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Firm roots for PPPs in universal healthCARE

FINANCIAL STANDARD
By Frankline Sunday | May 11th 2021
General Manager of General Electric (GE) Health for sub-Sharan Africa, Eyong Ebai

The government has been urged to engage the private sector more in funding universal healthcare in the wake of Covid-19.

General Manager of General Electric (GE) Health for sub-Sharan Africa Eyong Ebai said the pandemic had demonstrated that governments alone cannot fund public health systems.

“There are two sides to the discussion and the first is in regards to supporting governments to create demand-side activity so there is appropriate funding that the supply side can then provide services to the general public,” said Mr Ebai in a recent interview. 

“On the demand side, we need to focus on instruments that can share risk and typically this will be in the form of health insurance programmes that can be national health insurance schemes like in Ghana, Nigeria and South Africa,” he added.

In the upcoming 2021/2022 budget, the National Treasury has allocated Sh121 billion to the Health Ministry, representing an increase of Sh3 billion from the current financial year that ends in June.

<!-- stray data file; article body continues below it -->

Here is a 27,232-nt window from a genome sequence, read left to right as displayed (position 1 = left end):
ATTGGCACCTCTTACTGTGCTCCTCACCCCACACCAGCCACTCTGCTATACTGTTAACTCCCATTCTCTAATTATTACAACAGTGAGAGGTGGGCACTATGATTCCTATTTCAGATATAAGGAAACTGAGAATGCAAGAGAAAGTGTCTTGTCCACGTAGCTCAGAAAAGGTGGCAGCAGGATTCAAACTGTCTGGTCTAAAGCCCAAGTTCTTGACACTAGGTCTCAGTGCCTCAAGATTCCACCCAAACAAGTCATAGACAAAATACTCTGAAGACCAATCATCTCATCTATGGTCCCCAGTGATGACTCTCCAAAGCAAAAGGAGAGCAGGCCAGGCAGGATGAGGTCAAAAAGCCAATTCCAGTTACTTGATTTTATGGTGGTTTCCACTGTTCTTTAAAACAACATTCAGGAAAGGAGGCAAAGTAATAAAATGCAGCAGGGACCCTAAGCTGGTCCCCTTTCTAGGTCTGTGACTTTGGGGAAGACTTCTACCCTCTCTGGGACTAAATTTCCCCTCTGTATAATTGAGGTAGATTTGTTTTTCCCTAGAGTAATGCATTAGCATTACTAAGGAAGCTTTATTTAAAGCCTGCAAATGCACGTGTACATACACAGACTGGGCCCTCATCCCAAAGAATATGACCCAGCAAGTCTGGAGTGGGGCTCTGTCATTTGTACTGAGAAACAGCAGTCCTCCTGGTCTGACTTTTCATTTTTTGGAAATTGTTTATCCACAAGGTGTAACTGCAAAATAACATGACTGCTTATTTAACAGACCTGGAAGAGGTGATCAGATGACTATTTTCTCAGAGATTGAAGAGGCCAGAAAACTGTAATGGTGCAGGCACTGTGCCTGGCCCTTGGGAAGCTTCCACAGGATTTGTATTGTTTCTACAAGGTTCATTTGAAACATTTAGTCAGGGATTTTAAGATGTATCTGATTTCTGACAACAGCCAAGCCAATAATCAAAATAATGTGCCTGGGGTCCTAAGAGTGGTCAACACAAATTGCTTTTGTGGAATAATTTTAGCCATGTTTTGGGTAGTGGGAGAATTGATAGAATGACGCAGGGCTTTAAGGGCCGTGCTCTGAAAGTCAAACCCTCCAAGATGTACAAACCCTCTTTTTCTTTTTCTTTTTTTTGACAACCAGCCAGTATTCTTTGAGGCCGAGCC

Treasury has allocated another Sh47.7 billion for the universal healthcare plan, bringing the total allocation to the country’s health sector at Sh168 billion for the 2021/2022 financial year. 

However, this represents 1.7 per cent of the country’s GDP and is below the international average spending for low-income countries that stood at 6.3 per cent as of 2019.

According to Ebai, governments can also tap into regional authorities through developing state or provincial-wide health insurance schemes that will directly benefit local communities, thus easing the pressure on central governments. 

“The real trick for Africa is to tap into the informal sector as well as the formal sector,” he explained.

“This means everyone pays a small premium towards a pot which then goes towards providing coverage for individuals when they become unwell.” 

This is especially crucial as more than 80 per cent of patients on the continent still meet trig healthcare bills through out-of-pocket payments.

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